Well known for his large-scale ornamental ventures, Michael Lin – who did the first-ever Sucrière facade for the 2005 Biennale – designs his works primarily as spaces for potential encounters. For this year’s Biennale he is contributing "What a Difference a Day Made", an installation including music, video and performance within a highly specific "time capsule": a hardware store in Shanghai whose entire stock he purchased. Once catalogued and arranged according to colour, shape and use, as in a natural history museum, these formally distinctive objects were placed in wooden boxes, generating a hybrid environment which raises questions to do with memory, roaming, meditation and nostalgia. As he makes his way through the work, the viewer also sees a number of videos showing a juggler – juggling being very popular in China – filmed during the first presentation of the work. "What a Difference a Day Made" reminds us that the modest everyday existence of an obscure shop is also part of our collective memory – and something maybe capable of becoming a work of art in its own right.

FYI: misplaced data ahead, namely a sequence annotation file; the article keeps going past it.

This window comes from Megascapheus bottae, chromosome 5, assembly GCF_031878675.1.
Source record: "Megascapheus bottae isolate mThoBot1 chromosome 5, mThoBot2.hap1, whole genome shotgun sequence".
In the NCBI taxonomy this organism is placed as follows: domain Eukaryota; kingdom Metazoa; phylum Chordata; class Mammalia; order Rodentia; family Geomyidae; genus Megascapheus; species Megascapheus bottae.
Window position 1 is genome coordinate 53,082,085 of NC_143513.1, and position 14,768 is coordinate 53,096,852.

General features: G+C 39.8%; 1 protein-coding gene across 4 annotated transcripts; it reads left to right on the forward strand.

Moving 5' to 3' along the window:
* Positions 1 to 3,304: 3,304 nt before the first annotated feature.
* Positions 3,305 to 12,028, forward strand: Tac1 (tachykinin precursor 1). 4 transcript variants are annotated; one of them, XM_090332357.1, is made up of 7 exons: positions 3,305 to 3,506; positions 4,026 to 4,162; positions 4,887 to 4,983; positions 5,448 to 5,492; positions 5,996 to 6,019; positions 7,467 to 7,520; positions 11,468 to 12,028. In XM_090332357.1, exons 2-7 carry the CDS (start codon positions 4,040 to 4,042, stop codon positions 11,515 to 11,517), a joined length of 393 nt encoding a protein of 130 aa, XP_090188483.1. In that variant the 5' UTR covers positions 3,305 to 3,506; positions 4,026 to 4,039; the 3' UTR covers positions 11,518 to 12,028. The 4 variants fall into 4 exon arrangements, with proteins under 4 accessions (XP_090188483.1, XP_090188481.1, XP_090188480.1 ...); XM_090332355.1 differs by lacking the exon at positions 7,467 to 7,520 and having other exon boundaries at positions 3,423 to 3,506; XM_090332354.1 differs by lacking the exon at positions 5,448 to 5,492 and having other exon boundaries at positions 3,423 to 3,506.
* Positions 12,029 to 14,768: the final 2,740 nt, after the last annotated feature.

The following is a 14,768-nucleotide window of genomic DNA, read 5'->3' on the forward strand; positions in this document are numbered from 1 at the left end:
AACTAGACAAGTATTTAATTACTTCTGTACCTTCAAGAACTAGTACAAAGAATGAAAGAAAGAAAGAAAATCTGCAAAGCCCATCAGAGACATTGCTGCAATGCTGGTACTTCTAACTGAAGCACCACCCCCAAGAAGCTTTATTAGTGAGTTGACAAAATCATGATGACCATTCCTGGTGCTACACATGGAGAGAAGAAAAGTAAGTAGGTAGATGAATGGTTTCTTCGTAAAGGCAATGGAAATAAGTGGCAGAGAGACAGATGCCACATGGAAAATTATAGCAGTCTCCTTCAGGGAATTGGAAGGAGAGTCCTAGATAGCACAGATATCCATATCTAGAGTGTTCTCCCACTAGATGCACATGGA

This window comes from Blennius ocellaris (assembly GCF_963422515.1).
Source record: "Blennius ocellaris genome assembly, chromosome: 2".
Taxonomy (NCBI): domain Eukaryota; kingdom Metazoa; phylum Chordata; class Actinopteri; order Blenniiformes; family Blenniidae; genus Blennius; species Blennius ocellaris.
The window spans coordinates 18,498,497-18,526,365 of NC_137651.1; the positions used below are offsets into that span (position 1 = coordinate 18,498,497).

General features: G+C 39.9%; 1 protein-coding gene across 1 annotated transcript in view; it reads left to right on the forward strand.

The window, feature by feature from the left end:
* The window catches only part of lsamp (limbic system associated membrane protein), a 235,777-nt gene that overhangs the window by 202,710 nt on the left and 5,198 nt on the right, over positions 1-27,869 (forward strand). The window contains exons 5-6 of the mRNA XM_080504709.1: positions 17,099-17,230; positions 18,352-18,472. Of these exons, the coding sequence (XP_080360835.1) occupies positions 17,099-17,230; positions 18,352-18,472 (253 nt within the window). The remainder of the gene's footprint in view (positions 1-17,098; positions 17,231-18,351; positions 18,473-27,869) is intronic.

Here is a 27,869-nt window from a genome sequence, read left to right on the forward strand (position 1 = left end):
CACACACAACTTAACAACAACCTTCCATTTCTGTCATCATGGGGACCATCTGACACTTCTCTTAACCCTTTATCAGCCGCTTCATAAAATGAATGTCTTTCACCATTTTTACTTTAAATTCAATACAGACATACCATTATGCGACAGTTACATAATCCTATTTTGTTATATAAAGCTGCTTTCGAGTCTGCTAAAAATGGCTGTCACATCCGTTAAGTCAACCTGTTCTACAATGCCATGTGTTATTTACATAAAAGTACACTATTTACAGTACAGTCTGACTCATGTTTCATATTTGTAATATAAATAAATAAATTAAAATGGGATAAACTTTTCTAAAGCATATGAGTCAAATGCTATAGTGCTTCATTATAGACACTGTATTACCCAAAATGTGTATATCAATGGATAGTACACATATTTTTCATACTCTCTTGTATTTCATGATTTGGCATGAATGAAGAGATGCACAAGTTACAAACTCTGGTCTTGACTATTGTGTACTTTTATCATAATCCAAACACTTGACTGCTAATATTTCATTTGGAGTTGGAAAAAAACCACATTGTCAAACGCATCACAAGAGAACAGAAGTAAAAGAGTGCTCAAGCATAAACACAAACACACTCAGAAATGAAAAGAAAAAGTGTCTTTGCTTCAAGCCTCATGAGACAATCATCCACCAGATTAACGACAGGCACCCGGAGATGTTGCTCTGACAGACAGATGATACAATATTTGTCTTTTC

With the support of the Council for Cultural Affairs, Taiwan and the Taiwan Cultural Centre, Paris.